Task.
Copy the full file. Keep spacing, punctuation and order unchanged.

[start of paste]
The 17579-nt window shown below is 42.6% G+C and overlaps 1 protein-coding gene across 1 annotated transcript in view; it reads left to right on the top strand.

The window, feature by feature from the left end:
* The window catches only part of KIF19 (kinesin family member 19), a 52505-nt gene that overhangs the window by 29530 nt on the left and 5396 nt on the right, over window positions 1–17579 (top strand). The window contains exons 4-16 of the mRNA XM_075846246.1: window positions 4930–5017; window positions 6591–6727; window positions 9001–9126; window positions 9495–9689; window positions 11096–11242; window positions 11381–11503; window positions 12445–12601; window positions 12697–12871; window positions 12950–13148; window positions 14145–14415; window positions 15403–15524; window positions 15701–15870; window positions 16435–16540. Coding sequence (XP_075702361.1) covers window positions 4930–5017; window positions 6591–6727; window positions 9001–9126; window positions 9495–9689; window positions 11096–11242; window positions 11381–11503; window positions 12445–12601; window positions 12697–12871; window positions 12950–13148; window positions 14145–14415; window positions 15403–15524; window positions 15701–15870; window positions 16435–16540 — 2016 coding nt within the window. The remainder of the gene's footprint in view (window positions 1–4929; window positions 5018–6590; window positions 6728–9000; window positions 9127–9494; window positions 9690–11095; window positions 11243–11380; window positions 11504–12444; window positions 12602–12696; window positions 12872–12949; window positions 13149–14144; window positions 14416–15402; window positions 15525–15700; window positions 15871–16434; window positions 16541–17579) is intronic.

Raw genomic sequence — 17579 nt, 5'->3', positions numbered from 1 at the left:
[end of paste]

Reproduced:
The 17579-nt window shown below is 42.6% G+C and overlaps 1 protein-coding gene across 1 annotated transcript in view; it reads left to right on the top strand.

The window, feature by feature from the left end:
* The window catches only part of KIF19 (kinesin family member 19), a 52505-nt gene that overhangs the window by 29530 nt on the left and 5396 nt on the right, over window positions 1–17579 (top strand). The window contains exons 4-16 of the mRNA XM_075846246.1: window positions 4930–5017; window positions 6591–6727; window positions 9001–9126; window positions 9495–9689; window positions 11096–11242; window positions 11381–11503; window positions 12445–12601; window positions 12697–12871; window positions 12950–13148; window positions 14145–14415; window positions 15403–15524; window positions 15701–15870; window positions 16435–16540. Coding sequence (XP_075702361.1) covers window positions 4930–5017; window positions 6591–6727; window positions 9001–9126; window positions 9495–9689; window positions 11096–11242; window positions 11381–11503; window positions 12445–12601; window positions 12697–12871; window positions 12950–13148; window positions 14145–14415; window positions 15403–15524; window positions 15701–15870; window positions 16435–16540 — 2016 coding nt within the window. The remainder of the gene's footprint in view (window positions 1–4929; window positions 5018–6590; window positions 6728–9000; window positions 9127–9494; window positions 9690–11095; window positions 11243–11380; window positions 11504–12444; window positions 12602–12696; window positions 12872–12949; window positions 13149–14144; window positions 14416–15402; window positions 15525–15700; window positions 15871–16434; window positions 16541–17579) is intronic.

Raw genomic sequence — 17579 nt, 5'->3', positions numbered from 1 at the left: